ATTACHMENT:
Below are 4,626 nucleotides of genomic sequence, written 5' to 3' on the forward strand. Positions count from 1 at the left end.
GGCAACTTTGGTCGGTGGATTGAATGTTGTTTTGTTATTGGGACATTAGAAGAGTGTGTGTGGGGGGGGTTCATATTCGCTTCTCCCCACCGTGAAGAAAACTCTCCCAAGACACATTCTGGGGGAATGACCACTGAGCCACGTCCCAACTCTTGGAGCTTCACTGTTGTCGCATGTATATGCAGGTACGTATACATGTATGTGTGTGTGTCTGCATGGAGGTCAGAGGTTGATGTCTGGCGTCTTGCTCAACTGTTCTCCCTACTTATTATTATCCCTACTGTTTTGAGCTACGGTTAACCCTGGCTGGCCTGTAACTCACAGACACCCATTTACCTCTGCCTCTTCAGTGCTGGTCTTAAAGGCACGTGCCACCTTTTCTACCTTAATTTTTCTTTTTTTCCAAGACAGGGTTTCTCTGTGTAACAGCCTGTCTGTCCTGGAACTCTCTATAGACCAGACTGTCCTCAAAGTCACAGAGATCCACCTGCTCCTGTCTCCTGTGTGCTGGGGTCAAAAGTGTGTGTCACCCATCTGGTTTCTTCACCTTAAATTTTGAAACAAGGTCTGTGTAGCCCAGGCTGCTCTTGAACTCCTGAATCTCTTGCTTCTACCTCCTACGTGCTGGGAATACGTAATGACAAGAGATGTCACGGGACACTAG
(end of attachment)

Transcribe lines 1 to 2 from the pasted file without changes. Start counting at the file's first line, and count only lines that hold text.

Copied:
Below are 4,626 nucleotides of genomic sequence, written 5' to 3' on the forward strand. Positions count from 1 at the left end.
GGCAACTTTGGTCGGTGGATTGAATGTTGTTTTGTTATTGGGACATTAGAAGAGTGTGTGTGGGGGGGGTTCATATTCGCTTCTCCCCACCGTGAAGAAAACTCTCCCAAGACACATTCTGGGGGAATGACCACTGAGCCACGTCCCAACTCTTGGAGCTTCACTGTTGTCGCATGTATATGCAGGTACGTATACATGTATGTGTGTGTGTCTGCATGGAGGTCAGAGGTTGATGTCTGGCGTCTTGCTCAACTGTTCTCCCTACTTATTATTATCCCTACTGTTTTGAGCTACGGTTAACCCTGGCTGGCCTGTAACTCACAGACACCCATTTACCTCTGCCTCTTCAGTGCTGGTCTTAAAGGCACGTGCCACCTTTTCTACCTTAATTTTTCTTTTTTTCCAAGACAGGGTTTCTCTGTGTAACAGCCTGTCTGTCCTGGAACTCTCTATAGACCAGACTGTCCTCAAAGTCACAGAGATCCACCTGCTCCTGTCTCCTGTGTGCTGGGGTCAAAAGTGTGTGTCACCCATCTGGTTTCTTCACCTTAAATTTTGAAACAAGGTCTGTGTAGCCCAGGCTGCTCTTGAACTCCTGAATCTCTTGCTTCTACCTCCTACGTGCTGGGAATACGTAATGACAAGAGATGTCACGGGACACTAG